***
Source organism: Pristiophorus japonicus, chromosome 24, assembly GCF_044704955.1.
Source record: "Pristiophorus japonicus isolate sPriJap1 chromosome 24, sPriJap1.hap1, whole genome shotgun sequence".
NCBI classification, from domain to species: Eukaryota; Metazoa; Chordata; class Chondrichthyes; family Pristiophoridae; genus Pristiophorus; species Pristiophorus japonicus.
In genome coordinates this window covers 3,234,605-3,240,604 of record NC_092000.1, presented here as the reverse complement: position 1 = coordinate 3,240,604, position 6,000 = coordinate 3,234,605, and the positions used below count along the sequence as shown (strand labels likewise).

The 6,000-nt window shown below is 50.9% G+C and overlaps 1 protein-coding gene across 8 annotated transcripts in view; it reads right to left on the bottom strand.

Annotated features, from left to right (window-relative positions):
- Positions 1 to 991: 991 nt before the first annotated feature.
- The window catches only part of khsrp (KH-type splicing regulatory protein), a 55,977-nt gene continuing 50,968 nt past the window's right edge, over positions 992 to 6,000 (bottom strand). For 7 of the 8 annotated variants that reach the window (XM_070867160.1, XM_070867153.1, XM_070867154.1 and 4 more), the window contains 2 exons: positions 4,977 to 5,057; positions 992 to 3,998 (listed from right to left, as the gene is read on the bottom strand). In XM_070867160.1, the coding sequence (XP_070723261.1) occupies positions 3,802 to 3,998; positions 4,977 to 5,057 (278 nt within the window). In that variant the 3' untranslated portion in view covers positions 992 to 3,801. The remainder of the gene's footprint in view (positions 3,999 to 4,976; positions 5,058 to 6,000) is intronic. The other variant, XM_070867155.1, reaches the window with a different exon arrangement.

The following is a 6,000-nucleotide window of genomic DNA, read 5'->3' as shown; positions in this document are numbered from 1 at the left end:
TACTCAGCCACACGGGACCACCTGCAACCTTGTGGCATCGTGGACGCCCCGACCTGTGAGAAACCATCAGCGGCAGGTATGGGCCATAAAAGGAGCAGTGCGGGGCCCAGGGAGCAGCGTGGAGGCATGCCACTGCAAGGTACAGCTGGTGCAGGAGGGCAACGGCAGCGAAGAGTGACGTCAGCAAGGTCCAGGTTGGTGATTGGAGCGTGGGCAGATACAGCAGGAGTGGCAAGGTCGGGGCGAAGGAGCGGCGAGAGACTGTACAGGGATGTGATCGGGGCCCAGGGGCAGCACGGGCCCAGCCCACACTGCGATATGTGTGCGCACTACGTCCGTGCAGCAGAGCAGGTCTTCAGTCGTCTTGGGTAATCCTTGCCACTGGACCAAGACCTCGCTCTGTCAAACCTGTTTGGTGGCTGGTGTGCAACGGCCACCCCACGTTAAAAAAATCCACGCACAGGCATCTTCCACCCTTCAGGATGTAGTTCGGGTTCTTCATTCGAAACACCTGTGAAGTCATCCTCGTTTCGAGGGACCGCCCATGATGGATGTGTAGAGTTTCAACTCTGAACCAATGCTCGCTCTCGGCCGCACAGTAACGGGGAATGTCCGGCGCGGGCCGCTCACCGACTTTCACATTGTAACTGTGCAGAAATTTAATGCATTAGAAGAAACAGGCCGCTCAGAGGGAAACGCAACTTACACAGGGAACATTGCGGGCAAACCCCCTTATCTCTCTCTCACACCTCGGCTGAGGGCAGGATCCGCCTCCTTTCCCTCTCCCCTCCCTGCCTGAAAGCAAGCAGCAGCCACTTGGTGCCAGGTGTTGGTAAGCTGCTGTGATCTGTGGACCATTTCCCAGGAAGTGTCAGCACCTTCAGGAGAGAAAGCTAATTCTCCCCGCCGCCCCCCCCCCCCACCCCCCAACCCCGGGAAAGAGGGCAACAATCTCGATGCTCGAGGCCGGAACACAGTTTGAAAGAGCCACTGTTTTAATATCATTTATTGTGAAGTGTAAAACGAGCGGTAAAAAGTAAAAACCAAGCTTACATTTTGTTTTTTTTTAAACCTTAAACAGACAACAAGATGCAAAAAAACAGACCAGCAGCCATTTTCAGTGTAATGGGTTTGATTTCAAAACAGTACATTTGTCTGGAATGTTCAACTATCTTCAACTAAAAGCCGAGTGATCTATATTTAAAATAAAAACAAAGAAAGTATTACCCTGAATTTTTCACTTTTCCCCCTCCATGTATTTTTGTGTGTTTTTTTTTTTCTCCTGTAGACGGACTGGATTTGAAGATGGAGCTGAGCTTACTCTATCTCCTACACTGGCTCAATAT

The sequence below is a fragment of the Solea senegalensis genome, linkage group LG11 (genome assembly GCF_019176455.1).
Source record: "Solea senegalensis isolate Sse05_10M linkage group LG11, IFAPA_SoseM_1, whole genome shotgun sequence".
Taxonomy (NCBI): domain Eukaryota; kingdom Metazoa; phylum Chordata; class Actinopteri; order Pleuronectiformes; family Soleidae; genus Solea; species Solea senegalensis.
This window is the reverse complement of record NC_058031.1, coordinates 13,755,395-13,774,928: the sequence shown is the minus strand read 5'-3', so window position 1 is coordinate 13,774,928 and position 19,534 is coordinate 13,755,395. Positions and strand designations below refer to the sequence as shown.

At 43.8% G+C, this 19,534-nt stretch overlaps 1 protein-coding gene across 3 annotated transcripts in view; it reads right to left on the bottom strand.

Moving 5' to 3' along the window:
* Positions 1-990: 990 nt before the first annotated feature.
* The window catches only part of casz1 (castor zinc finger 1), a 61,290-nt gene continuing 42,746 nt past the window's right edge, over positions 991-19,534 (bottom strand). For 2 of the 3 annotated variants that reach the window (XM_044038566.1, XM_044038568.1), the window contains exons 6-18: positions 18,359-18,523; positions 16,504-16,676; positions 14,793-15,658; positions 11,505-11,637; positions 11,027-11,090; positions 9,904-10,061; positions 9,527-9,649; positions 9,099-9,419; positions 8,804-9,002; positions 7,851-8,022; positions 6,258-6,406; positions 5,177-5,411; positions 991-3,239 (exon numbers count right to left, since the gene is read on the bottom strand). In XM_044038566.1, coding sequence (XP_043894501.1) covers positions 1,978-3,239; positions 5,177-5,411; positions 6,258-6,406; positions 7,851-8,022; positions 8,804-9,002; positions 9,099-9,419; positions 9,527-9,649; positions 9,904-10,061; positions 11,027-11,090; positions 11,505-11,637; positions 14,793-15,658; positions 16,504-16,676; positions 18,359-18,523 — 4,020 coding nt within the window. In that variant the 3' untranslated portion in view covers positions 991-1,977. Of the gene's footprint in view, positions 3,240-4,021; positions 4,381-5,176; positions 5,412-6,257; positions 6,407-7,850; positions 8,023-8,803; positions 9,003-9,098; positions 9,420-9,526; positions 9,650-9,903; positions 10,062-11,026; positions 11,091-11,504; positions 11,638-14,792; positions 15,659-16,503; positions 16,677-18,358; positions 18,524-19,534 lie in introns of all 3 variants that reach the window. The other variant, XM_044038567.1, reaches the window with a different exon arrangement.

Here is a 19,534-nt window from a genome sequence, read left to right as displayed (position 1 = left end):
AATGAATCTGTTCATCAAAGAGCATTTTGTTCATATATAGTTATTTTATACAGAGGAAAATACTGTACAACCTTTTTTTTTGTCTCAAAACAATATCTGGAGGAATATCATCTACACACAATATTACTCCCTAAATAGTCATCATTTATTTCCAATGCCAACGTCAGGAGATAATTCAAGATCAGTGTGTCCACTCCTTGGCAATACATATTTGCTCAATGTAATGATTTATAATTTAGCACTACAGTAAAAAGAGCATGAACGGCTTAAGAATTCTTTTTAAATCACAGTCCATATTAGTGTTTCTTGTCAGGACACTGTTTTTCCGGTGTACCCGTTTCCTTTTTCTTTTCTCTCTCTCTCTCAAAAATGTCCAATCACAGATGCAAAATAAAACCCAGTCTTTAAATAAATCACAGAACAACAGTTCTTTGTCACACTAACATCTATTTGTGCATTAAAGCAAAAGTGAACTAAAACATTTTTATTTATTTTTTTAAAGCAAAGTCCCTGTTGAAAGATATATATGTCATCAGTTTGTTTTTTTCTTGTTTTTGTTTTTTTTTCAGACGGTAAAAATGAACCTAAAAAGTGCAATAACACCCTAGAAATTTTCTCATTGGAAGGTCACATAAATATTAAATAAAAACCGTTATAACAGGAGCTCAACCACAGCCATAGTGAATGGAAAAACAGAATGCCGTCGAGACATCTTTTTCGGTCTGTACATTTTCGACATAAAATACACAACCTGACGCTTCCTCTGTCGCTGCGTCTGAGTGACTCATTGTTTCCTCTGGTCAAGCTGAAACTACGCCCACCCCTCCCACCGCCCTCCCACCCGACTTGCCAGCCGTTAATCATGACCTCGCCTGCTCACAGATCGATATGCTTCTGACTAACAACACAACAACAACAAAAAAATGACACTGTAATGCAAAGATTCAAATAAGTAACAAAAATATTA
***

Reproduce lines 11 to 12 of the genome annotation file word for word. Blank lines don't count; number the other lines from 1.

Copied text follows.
The sequence below is a fragment of the Solea senegalensis genome, linkage group LG11 (genome assembly GCF_019176455.1).
Source record: "Solea senegalensis isolate Sse05_10M linkage group LG11, IFAPA_SoseM_1, whole genome shotgun sequence".